How does a reaction center function?
The analysis of the structure and extensive kinetic investigations allowed a detailed description of the function of the bacterial reaction center. The kinetic investigations included measurements by absorption and fluores-cence spectroscopy after light flashes in the range of less than 10 -13 s, as well as measurements of nuclear spin and electron spin resonance. Although the reaction center shows a symmetry with two almost identical branches of chromophores, electron transfer proceeds only along the right branch (the L side, Fig. 3.10). The chlorophyll monomer (BB) on the M side is in close contact with a carotenoid molecule, which abolishes a harmful triplet state of chlorophylls in the reaction center. The function of the pheophytin ( ФB) on the M side and of the non-heme iron is not yet fully understood.
Figure 3.11 presents a scheme of the reaction center with the reaction partners arranged according to their electrochemical potential. The exci-ton of the primary reaction is provided by the antenna which then excites the chlorophyll pair. This primary excitation state has only a very short half-life time, then a charge separation occurs, and, as a result of the large potential difference, an electron is removed within picoseconds to reduce bacteriopheophytin (Bphe).
(Bchl)2 + 1 Exciton → (Bchl)2 *
(Bchl)2 * + Bphe → (Bchl)2 •+ + Bphe•-
The electron is probably transferred first to the Bchl-monomer (BA) and then to the pheophytin molecule ( ФA). The second electron transfer proceeds with a half-time of 0.9 picoseconds, about four times as fast as the elec-tron transfer to BA. The pheophytin radicalhas a tendency to return to the ground state by a return of the translocated electron to the Bchl-monomer (BA). To prevent this, within 200 picoseconds a high potential difference withdraws the electron from the pheophytin radical to a quinone (QA) (Fig. 3.11). Thesemiquinone radical thus formed, in response to a further poten-tial difference, transfers its electron to the loosely bound ubiquinone QB. After a second electron transfer, first ubisemiquinone and then ubihydroqui-none are formed (Fig. 3.12). In contrast to the very labile radical intermedi-ates of the pathway, ubihydroquinone is a stable reductant. However, this stability has its price. For the formation of ubihydroquinone as a first sta-ble product from the primary excitation state of the chlorophyll, more than half of the exciton energy is dissipated as heat.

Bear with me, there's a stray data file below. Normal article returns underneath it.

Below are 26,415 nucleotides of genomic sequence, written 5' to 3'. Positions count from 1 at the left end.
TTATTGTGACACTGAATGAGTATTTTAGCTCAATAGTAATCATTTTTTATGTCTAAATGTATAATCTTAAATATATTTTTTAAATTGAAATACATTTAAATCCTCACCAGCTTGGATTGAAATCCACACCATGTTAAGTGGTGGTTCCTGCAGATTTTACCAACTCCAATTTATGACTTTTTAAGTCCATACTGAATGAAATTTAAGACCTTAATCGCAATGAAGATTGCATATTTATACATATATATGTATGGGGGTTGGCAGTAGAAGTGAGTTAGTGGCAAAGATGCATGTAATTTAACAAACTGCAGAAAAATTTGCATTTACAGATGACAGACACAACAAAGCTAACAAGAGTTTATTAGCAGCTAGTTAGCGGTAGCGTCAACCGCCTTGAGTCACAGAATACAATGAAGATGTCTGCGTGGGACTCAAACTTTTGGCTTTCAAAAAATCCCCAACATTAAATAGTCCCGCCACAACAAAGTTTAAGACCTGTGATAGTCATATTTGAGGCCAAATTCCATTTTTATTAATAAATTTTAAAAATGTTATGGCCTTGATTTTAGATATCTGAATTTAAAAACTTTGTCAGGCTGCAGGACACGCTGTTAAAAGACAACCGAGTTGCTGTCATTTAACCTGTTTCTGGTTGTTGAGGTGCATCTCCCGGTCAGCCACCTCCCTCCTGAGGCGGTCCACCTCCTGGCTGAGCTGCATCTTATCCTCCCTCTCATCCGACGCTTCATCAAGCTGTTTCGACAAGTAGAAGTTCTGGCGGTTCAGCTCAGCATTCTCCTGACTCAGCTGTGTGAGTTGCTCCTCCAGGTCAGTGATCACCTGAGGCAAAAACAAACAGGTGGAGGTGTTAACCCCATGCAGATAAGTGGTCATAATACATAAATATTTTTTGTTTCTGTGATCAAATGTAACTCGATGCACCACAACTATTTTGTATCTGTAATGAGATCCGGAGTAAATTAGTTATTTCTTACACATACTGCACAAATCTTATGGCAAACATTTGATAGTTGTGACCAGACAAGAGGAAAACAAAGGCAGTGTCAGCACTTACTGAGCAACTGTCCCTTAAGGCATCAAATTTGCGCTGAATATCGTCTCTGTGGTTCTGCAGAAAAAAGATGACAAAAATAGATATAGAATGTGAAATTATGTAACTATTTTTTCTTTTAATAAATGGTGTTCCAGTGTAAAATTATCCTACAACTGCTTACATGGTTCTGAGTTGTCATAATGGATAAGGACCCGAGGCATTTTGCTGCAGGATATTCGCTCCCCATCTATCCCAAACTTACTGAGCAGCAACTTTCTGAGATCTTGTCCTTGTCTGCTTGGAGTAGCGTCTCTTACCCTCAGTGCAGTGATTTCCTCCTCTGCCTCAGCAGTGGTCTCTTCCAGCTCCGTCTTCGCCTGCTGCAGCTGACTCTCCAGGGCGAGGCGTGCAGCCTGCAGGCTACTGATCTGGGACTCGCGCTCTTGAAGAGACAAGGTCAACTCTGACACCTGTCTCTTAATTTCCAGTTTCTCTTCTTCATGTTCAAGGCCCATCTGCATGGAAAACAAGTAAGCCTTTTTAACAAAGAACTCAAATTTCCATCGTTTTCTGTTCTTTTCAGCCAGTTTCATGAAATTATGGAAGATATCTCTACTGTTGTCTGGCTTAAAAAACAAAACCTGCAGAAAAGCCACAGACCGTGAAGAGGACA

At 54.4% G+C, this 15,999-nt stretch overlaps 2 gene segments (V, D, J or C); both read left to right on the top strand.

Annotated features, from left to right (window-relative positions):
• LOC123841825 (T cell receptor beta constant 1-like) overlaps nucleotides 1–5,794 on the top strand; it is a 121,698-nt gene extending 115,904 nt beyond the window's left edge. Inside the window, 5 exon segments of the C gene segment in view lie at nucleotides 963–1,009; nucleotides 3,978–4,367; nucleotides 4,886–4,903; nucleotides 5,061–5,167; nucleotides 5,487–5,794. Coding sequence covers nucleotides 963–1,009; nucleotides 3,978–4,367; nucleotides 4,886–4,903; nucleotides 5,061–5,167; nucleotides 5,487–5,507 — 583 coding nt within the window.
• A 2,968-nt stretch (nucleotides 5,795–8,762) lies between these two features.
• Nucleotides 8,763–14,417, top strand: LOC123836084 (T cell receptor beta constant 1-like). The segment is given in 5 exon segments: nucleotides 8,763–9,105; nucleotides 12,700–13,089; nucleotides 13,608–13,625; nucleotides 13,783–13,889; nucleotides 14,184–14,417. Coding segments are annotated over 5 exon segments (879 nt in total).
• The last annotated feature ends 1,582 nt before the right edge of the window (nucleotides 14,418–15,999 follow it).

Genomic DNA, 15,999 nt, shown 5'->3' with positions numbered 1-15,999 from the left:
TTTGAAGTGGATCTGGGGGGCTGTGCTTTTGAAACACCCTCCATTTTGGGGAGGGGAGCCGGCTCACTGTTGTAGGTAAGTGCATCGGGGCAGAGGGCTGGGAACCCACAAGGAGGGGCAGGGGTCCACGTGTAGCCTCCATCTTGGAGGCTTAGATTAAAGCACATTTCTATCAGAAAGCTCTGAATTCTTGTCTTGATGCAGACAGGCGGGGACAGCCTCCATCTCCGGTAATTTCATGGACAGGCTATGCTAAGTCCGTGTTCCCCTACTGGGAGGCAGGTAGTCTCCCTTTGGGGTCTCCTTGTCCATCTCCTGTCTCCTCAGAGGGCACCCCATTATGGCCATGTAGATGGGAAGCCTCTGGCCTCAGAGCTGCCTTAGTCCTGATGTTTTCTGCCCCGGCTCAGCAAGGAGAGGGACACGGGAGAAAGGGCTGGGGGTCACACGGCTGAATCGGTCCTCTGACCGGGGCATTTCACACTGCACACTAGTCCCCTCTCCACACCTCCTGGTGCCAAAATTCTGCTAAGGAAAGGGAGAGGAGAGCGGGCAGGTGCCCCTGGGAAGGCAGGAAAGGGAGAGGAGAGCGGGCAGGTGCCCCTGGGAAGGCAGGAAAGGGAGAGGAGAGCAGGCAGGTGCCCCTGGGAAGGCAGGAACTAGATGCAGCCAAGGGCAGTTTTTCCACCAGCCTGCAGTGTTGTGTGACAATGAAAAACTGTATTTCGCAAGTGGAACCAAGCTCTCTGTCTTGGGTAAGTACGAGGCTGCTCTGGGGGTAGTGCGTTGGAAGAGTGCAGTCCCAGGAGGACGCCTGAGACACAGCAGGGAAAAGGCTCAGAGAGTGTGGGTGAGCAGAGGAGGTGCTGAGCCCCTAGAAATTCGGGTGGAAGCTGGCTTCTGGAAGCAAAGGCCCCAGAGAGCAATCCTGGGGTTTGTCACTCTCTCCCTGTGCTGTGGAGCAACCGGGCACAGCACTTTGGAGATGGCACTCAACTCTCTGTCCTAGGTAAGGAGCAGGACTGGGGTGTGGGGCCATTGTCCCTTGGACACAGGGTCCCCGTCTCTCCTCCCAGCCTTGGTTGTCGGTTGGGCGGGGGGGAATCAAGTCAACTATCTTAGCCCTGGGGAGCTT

Ubiquinone (Fig. 3.5) contains a hydrophobic isoprenoid side chain, by which it is soluble in the lipid phase of the photosynthetic membrane. The same function of an isoprenoid side chain has already been discussed in the case of chlorophyll . In contrast to chlorophyll, pheophytin, and QA, which are all tightly bound to proteins, ubihydroquinone QB is only loosely associated with the reaction center and can be exchanged by another ubiquinone. Ubihydroquinone remains in the membrane phase, is able to diffuse rapidly along the membrane, and functions as a transport metabolite for reducing equivalents in the membrane phase. It feeds the electrons into the cytochrome-b/c1 complex, also located in the membrane. The electrons are then transferred back to the reaction center through the cytochrome-b/c1 complex and via cytochrome-c. Energy is conserved during this electron transport as a proton potential , which is used for ATP-synthesis.
In summary, the cyclic electron transport of the purple bacteria resembles a simple electric circuit (Fig. 3.13). The two pairs of chlorophyll and pheophy-tin, between which an electron is transferred by light energy, may be regarded as the two plates of a capacitor between which a voltage is generated, driv-ing a flux of electrons, a current. Voltage drops via a resistor and a large amount of the electron energy is dissipated as heat. This resistor functions as an electron trap, and withdraws the electrons rapidly from the capacitor. A generator utilizes the remaining voltage to produce chemical energy.
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